Winter in Yellowstone

The last time I visited Yellowstone National Park was with my parents in 1962. Even as a preschooler I couldn’t help but notice the wonder of Old Faithful as it erupted in a column of steam and boiling water every so many minutes, just like clockwork. It was time to go back to Yellowstone, but this time, it would be in the middle of winter.

“Why on earth would anyone want to visit Yellowstone in the winter?”, you ask. “I heard they had a record low of -66°F (-54°C). Why don’t you wait until summer like a normal person?”.

Well, a visit to Yellowstone in the winter is a completely different experience from one you get in the summer, and not just because it’s cold. The hordes of tourists are gone. The park is carpeted in a layer of beautiful white snow. And the animals’ behavior is different. Instead of being dispersed throughout the huge park, wildlife has to move to the slightly more hospitable grounds of the Northern Range, where the terrain is lower in elevation and the winter less harsh. Yellowstone National Park is nestled in the northwest corner of Wyoming, not quite fitting within the lines as it hangs over into Idaho to the west and Montana to the north. Much of the wildlife congregates near the Wyoming/Montana border in the Lamar Valley, which happens to have a road, the only one in the park that’s open in the winter, running right through it. So, in short, the wildlife viewing opportunities are greatly enhanced.

Frost-filtered Sun, Yellowstone National Park, Wyoming

The morning sun peers through a frost-covered tree, in Yellowstone National Park, Wyoming.

And that was my motivation for this trip: wildlife. In fact, I was primarily interested in finding wolves. Since their reintroduction to the park in 1995, their impact on the park ecosystem has been incredibly positive, far beyond expectations, and I wanted to witness a small part of this amazing story for myself.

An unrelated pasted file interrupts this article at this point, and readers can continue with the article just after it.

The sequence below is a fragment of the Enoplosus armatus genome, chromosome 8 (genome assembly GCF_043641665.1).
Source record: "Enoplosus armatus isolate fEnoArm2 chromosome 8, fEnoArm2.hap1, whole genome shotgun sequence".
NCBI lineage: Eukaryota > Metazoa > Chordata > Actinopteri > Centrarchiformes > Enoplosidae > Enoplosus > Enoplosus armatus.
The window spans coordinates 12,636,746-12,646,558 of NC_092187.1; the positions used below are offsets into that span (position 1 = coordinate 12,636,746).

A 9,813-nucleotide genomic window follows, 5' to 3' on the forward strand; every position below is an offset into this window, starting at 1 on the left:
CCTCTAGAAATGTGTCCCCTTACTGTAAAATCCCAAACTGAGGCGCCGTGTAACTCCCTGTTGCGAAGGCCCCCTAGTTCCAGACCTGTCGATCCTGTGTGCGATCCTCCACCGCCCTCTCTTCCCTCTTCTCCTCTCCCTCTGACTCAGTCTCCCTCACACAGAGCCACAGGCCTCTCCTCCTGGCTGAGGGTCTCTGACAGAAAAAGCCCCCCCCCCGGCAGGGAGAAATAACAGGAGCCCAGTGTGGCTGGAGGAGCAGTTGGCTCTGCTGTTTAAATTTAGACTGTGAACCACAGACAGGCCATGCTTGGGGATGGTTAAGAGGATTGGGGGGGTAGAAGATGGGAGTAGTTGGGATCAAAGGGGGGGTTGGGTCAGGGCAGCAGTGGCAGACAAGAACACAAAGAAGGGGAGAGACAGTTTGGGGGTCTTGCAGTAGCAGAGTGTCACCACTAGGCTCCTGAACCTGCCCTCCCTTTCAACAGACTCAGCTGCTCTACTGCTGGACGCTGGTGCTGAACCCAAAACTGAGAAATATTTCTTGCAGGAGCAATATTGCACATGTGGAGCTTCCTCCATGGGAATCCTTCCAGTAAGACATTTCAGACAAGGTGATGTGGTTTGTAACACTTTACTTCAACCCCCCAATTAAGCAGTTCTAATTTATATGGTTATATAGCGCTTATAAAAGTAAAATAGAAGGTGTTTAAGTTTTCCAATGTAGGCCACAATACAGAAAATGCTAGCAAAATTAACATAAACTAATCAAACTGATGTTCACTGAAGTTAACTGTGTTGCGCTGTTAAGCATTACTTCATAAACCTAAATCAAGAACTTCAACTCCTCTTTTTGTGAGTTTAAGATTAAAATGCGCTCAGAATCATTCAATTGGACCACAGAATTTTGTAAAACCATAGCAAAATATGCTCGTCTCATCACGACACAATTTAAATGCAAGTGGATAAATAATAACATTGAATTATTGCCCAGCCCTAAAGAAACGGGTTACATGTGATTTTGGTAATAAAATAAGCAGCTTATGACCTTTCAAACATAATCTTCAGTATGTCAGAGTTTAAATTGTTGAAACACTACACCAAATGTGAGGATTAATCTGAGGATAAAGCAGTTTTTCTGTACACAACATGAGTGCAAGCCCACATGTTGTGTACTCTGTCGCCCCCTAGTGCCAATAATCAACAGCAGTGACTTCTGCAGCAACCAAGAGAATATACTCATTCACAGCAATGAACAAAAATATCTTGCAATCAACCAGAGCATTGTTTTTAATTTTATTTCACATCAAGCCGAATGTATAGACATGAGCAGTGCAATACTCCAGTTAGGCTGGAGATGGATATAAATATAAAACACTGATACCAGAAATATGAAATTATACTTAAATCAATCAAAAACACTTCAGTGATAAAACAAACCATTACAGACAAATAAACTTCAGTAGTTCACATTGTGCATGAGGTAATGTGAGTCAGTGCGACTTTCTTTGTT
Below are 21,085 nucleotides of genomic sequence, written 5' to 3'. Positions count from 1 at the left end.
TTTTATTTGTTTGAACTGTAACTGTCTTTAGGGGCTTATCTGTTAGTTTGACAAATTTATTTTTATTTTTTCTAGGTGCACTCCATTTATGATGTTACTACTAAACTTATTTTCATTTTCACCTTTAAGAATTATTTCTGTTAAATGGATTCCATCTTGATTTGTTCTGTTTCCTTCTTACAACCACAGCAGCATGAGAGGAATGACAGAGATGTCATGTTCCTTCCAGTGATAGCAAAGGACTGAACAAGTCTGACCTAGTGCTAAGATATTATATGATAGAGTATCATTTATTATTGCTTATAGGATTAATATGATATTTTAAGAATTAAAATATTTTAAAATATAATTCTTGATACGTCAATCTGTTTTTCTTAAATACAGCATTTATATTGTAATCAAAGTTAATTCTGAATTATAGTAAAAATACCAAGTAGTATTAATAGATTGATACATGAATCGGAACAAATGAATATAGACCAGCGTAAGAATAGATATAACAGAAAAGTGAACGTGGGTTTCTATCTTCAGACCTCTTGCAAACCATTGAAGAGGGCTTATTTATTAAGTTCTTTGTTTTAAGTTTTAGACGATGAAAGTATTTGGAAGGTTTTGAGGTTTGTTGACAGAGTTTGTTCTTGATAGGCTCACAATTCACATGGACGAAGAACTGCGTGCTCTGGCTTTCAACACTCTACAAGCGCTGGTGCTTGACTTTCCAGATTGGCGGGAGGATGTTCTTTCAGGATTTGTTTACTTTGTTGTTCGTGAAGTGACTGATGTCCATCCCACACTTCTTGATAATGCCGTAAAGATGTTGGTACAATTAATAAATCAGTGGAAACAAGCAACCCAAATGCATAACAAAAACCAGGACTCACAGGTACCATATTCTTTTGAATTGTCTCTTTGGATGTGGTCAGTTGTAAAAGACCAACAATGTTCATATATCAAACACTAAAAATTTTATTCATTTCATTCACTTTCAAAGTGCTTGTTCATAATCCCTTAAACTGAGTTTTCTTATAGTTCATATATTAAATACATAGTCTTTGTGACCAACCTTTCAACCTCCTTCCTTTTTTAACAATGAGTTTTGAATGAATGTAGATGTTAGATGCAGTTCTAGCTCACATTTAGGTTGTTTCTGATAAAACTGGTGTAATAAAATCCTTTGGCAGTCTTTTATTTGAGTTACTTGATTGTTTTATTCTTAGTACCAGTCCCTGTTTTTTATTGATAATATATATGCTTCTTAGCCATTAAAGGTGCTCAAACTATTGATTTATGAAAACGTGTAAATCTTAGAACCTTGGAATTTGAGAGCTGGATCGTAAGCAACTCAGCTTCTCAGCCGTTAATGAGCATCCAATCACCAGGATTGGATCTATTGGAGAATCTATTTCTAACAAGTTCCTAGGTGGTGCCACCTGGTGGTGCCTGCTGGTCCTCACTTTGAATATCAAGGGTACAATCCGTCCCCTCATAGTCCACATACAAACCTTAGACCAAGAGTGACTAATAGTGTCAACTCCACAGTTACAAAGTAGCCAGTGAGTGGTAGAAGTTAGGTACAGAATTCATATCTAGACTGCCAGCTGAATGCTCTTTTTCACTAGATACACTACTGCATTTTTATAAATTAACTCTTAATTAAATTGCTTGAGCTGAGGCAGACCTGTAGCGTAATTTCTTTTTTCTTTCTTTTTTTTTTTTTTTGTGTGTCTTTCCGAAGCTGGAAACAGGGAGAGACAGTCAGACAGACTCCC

Steaming River, Yellowstone National Park, Wyoming

Steam vents, or fumaroles, let off steam and a not very pleasant odor beside the Yellowstone River, in Yellowstone National Park, Wyoming.

Although only the northernmost road in the park is plowed and open during the winter, a wintertime visitor can still visit other parts of the park, including the famous Old Faithful area. This is done typically by catching a ride on a snowcoach, which is a van with its wheels replaced by a tread assembly, much like a snowmobile or tank. However, I had a lot of gear with me that made this option awkward, and frankly, what I was after was up in the north where I could easily drive. There are great images to be had around the geysers in the winter as they spew steam into the freezing air, but those images will have to wait until next time.

Winter Sun, Yellowstone National Park, Wyoming

The afternoon sun peeks through clouds on a typical winter day, in Yellowstone National Park, Wyoming.

I thought about camping, too. There are several reasons why I might camp. One is to save money. But access is more important. When it’s time to do those sunrise photo shoots, you don’t want to drive in the dark for an hour and a half to get to your location. However, in this case, the nearby gateway towns of Gardiner, MT to the west, and Cooke City, MT to the east not only had reasonably priced accommodations, they were actually quite convenient to where I needed to be. Besides, I couldn’t predict ahead of time what the weather would be, so I made my reservations a couple of months in advance and stopped worrying about it.

As it turns out, the weather was pleasant enough, with limited snowfall during my visit and no high winds or blizzard-like conditions. However, it was right at 1°F (-17°C) each morning when I started my Subaru in Cooke City, so I was happy enough to be in a motel.

Travertine at Palatte Spring,  Mammoth Hot Springs, Yellowstone National Park, Wyoming

A lone snag stands before a travertine hill, a formation created by calcium carbonate deposits from a nearby spring. The colors are created by thermophiles, or heat-loving microorganisms, in Yellowstone National Park, Wyoming.

So the plan was simple. I was to stay in Gardiner for a couple of nights while I got my bearings and worked the northwestern part of the park, particularly the Mammoth Hot Springs area and its travertine terraces. Then I would move to Cooke City where I could wake up closer to the Lamar Valley where I wanted to do the majority of my wildlife shooting. I spent about a week in the park, and while there was able to spot and photograph elk, bighorn sheep, bison, ravens, magpies, coyote, fox, and yes, wolves.

I’ll talk more about my wildlife experiences in future weeks, but for now I wanted to give you a sense of what the overall area looks like. And, of course, I’m already planning my next trip, but we’ll talk about that later, too.

Dusk in Lamar Valley, Yellowstone National Park, Wyoming

Dusk settles over Lamar Valley of Yellowstone’s Northern Range, in Yellowstone National Park, Wyoming.

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